Title of Presentation: Workshop Report on Nexrad-In-Space - A Geostationary Satellite Doppler Weather Radar for Hurricane Studies

Primary (Corresponding) Author: Simone Tanelli for Eastwood Im

Organization of Primary Author: Simone Tanelli, Eric A. Smith, V. Chandra Chandrasekar, Frank Marks, Gregory Tripoli, Shuyi Chen

Co-Authors: NASA Jet Propulsion Laboratory


Abstract: The Nexrad-In-Space (NIS) Science and Technology Road Map Workshop was held on 10-11 April 2007.  NIS is a mission concept to provide a geostationary satellite Doppler radar.  It was developed over the last 4 years under the auspices of NASA’s Earth Science Instrument Incubator Program (IIP).  The NIS would provide Ka-band (35 GHz) reflectivity and line-of-sight Doppler velocity profiles over a circular Earth region of approximately 5200 km in diameter with a 12-km horizontal resolution, and a minimum detectable signal of 5 dBZ. The NIS radar achieves its superb sampling capabilities by use of a 35-m diameter, deployable antenna made from lightweight membrane material.  The antenna has two transmit-receive array pairs that create a dual-beam, spiral-feed combined profile image of both reflectivity and Doppler velocity approximately every 60 minutes. This sampling time can be shortened even further by increasing the number of transmit-receive array pairs

It is generally recognized that the processes important in governing hurricane intensity and structure span a wide range of spatial and temporal scales. The environmental forcing considerations require a large domain. The vortex response to the environmental forcing ultimately involves convection on small horizontal scales in the eyewall and rainband regions.  Resolving this environment-vortex-convection feedback in a numerical model requires observations on the space and time scales necessary to unambiguously define these structures within and surrounding the tropical cyclone.  Because the time and space scales of these processes are small, continuous 3-dimensional independent observations of the 3-dimensional wind and precipitation structures will be needed to initialize numerical models critical for this purpose.  The proposed NIS Doppler radar would be the first instrument capable of accomplishing this feat at time scales less than hours, and would create the opportunity for hurricane science to enter a new era of understanding and improved prediction. Thus, the scientific thrust of the Workshop was to develop the scientific framework for exploiting the NIS radar data through continuous 3-dimensional data assimilation of the Doppler and reflectivity signals in non-hydrostatic cloud resolving models.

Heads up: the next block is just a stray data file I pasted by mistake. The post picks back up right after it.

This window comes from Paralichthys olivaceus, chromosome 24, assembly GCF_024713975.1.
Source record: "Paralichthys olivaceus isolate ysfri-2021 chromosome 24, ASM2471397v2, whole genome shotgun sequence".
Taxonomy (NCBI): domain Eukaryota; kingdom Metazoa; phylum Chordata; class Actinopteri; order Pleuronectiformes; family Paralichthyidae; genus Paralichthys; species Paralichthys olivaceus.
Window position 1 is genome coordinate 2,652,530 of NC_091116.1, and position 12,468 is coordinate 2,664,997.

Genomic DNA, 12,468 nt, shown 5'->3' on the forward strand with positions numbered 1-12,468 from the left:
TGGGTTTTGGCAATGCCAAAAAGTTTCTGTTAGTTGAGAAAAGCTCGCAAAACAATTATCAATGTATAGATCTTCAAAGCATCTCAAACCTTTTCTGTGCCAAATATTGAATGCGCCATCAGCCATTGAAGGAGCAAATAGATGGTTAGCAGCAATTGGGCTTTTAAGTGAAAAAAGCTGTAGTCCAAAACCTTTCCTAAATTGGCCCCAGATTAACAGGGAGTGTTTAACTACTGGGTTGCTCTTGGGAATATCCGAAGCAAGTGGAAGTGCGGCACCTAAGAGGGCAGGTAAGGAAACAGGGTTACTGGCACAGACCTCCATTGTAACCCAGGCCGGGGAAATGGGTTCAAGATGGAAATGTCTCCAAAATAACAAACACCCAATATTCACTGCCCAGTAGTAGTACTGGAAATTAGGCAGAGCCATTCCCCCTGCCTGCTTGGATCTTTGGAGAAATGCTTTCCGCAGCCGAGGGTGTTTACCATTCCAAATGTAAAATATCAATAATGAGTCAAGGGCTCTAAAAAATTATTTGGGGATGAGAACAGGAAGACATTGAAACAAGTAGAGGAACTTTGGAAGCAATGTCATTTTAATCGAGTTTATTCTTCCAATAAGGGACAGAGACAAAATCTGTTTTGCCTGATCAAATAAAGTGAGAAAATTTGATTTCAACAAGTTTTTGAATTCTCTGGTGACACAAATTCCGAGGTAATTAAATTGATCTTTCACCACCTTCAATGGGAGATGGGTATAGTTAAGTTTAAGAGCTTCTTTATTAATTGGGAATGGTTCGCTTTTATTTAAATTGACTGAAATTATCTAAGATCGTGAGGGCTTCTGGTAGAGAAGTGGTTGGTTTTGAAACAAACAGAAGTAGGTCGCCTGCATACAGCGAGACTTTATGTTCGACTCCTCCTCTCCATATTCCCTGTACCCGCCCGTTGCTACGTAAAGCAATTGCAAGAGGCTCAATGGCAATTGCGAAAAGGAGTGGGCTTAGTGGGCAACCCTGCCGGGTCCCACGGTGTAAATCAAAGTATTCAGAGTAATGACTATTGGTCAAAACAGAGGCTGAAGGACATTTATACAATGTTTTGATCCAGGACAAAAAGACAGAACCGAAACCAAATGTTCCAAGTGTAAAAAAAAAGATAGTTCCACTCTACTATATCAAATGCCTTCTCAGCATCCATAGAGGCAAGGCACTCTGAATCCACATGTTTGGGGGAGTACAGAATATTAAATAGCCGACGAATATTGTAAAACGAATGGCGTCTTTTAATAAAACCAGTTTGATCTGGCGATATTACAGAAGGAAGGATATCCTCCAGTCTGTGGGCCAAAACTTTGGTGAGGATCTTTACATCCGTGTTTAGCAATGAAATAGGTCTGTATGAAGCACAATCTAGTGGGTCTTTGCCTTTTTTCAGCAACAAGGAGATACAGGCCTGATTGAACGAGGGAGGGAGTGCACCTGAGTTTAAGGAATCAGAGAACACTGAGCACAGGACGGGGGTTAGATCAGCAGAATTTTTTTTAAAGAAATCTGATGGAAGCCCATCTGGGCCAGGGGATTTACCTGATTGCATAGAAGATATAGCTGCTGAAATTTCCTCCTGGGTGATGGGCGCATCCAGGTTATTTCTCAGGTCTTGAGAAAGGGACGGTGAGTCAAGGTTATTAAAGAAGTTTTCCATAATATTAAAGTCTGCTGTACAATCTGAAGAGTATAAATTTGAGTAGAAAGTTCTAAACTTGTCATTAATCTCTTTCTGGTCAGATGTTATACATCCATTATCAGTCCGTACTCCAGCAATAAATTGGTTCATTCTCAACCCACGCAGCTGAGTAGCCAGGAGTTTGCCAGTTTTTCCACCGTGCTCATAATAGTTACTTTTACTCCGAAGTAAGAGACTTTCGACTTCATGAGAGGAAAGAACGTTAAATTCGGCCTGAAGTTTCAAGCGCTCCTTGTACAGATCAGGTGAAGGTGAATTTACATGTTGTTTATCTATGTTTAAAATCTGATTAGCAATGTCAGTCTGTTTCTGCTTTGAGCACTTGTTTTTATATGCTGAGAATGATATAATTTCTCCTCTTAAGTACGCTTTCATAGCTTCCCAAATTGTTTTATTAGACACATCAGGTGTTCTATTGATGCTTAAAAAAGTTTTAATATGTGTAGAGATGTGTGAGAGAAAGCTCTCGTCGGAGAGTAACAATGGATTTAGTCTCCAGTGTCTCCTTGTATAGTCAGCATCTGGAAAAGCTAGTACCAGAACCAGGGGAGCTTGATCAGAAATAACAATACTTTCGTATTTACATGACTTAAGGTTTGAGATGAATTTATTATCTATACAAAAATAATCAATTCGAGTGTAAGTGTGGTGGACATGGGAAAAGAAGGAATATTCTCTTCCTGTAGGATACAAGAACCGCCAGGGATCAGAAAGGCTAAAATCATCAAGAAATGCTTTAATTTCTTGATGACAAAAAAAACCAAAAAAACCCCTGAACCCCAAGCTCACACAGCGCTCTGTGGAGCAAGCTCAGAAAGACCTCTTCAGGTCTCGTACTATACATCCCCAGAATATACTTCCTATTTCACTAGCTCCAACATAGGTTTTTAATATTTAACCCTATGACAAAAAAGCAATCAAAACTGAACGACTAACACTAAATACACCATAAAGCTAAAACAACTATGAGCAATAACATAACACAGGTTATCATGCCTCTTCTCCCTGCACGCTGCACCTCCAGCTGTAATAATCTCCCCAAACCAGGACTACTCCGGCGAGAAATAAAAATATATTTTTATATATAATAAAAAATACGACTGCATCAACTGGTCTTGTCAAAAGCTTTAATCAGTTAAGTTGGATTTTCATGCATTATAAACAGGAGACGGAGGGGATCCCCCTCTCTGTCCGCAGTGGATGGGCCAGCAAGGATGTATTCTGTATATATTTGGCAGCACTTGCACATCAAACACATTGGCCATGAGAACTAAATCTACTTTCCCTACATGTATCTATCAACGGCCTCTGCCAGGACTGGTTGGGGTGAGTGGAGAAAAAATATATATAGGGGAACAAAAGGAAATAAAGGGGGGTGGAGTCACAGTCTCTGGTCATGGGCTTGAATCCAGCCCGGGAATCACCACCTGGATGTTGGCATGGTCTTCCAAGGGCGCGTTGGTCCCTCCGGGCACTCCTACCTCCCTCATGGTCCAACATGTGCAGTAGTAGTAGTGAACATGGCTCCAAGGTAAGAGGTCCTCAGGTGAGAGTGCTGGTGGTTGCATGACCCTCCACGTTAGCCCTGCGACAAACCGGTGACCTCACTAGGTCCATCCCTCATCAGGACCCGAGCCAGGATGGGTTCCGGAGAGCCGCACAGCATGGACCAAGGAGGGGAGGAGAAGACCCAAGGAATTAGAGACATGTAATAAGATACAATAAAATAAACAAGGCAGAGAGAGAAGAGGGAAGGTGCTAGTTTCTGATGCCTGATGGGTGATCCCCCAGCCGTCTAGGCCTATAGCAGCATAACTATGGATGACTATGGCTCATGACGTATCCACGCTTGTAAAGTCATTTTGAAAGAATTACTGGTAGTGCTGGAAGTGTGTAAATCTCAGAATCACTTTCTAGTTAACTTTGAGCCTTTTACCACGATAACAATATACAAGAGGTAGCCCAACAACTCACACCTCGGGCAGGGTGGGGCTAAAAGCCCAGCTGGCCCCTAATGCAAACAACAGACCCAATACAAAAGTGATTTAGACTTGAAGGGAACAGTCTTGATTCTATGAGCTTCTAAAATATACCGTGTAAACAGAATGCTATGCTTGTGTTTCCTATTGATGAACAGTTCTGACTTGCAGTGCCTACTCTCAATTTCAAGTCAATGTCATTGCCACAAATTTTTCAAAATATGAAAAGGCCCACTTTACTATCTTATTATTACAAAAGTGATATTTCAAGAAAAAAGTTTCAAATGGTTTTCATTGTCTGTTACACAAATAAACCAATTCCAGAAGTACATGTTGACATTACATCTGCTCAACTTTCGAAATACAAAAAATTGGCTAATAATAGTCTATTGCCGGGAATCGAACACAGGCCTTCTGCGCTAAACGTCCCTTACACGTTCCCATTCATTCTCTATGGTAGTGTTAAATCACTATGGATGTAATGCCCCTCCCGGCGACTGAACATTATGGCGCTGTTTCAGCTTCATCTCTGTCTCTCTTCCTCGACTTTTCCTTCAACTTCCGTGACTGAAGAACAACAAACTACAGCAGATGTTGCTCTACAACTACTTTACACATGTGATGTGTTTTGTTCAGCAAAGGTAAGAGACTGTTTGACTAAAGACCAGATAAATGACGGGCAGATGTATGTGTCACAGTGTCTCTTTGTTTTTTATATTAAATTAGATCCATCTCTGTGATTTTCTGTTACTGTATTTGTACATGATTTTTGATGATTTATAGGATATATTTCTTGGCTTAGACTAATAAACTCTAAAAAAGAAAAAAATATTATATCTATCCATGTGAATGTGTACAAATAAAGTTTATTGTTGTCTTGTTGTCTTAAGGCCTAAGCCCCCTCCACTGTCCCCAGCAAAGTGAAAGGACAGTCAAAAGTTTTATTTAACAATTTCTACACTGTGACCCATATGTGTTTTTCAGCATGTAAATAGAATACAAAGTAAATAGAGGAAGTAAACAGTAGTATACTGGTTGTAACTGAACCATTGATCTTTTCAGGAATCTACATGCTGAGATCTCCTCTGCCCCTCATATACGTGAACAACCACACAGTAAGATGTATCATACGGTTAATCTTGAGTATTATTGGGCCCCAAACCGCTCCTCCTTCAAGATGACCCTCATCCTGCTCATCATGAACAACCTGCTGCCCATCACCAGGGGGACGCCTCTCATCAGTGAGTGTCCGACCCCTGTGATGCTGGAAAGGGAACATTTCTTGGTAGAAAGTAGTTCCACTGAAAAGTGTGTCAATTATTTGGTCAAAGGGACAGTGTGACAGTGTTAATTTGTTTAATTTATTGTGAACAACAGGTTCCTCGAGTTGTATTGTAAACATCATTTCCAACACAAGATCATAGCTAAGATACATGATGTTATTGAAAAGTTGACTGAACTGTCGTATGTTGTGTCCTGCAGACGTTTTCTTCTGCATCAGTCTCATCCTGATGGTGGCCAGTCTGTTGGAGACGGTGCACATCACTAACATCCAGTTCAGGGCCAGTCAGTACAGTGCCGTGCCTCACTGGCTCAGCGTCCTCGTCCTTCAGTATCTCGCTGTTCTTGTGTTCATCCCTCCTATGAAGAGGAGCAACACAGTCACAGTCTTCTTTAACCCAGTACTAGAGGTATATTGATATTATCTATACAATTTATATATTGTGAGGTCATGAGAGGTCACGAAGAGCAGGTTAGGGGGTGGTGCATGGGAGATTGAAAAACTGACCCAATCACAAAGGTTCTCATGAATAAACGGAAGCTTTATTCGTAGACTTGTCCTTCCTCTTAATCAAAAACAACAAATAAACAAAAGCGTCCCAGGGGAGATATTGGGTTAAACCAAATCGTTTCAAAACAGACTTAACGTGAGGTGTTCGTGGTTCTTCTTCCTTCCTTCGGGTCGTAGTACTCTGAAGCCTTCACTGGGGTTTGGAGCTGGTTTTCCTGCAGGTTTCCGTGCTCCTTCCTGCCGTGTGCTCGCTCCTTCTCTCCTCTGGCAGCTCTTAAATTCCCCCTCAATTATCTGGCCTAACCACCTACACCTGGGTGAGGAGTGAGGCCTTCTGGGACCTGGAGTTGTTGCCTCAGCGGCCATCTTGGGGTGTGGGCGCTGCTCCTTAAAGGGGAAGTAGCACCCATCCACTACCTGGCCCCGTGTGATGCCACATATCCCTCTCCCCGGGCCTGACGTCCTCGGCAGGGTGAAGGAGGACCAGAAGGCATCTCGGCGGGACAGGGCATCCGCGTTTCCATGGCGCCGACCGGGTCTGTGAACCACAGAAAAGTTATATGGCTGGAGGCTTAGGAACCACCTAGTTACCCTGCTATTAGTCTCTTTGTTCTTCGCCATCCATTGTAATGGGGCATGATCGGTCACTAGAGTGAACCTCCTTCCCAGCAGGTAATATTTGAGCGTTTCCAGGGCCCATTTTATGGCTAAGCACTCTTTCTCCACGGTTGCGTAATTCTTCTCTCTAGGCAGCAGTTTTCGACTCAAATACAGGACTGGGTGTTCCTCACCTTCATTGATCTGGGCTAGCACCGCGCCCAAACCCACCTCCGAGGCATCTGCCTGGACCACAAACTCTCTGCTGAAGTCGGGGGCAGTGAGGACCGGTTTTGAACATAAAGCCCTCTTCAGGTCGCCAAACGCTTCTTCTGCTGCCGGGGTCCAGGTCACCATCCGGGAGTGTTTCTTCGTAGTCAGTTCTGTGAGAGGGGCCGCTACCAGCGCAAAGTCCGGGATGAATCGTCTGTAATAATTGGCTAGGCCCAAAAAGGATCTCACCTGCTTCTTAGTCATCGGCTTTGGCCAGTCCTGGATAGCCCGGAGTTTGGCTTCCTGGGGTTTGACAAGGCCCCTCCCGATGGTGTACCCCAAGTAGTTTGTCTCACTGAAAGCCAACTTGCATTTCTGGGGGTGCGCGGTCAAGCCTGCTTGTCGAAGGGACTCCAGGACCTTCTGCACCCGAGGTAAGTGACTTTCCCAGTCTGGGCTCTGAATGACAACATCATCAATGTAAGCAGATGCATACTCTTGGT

This talk will present the key findings and recommendations from the NIS Workshop, including brief summaries of the instrument concept, the current technology status, the anticipated impacts on hurricane monitoring and model prediction, and the future science and technology roadmap.